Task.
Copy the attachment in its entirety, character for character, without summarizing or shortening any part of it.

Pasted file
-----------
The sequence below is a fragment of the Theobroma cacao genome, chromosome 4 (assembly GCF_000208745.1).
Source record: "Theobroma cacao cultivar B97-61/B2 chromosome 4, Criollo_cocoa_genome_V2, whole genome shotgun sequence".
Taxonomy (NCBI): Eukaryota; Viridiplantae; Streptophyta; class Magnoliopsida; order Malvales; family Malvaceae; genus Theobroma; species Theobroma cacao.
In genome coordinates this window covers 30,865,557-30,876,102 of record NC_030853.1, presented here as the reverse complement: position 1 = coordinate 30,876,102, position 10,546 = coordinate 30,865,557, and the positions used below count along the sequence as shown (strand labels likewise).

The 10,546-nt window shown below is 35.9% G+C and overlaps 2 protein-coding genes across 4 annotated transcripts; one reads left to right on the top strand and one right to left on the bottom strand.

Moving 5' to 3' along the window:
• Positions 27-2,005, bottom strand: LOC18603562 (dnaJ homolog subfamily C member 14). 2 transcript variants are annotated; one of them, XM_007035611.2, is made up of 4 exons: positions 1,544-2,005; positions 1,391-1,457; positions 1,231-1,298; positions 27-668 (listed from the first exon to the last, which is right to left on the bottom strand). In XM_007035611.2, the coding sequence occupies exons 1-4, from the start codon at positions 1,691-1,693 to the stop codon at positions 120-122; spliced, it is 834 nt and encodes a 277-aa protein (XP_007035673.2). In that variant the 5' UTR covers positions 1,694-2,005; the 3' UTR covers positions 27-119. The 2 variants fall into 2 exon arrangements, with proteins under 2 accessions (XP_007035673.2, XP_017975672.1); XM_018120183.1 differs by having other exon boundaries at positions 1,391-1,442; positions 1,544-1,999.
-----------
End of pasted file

The sequence below is a fragment of the Theobroma cacao genome, chromosome 4 (assembly GCF_000208745.1).
Source record: "Theobroma cacao cultivar B97-61/B2 chromosome 4, Criollo_cocoa_genome_V2, whole genome shotgun sequence".
Taxonomy (NCBI): Eukaryota; Viridiplantae; Streptophyta; class Magnoliopsida; order Malvales; family Malvaceae; genus Theobroma; species Theobroma cacao.
In genome coordinates this window covers 30,865,557-30,876,102 of record NC_030853.1, presented here as the reverse complement: position 1 = coordinate 30,876,102, position 10,546 = coordinate 30,865,557, and the positions used below count along the sequence as shown (strand labels likewise).

The 10,546-nt window shown below is 35.9% G+C and overlaps 2 protein-coding genes across 4 annotated transcripts; one reads left to right on the top strand and one right to left on the bottom strand.

Moving 5' to 3' along the window:
• Positions 27-2,005, bottom strand: LOC18603562 (dnaJ homolog subfamily C member 14). 2 transcript variants are annotated; one of them, XM_007035611.2, is made up of 4 exons: positions 1,544-2,005; positions 1,391-1,457; positions 1,231-1,298; positions 27-668 (listed from the first exon to the last, which is right to left on the bottom strand). In XM_007035611.2, the coding sequence occupies exons 1-4, from the start codon at positions 1,691-1,693 to the stop codon at positions 120-122; spliced, it is 834 nt and encodes a 277-aa protein (XP_007035673.2). In that variant the 5' UTR covers positions 1,694-2,005; the 3' UTR covers positions 27-119. The 2 variants fall into 2 exon arrangements, with proteins under 2 accessions (XP_007035673.2, XP_017975672.1); XM_018120183.1 differs by having other exon boundaries at positions 1,391-1,442; positions 1,544-1,999.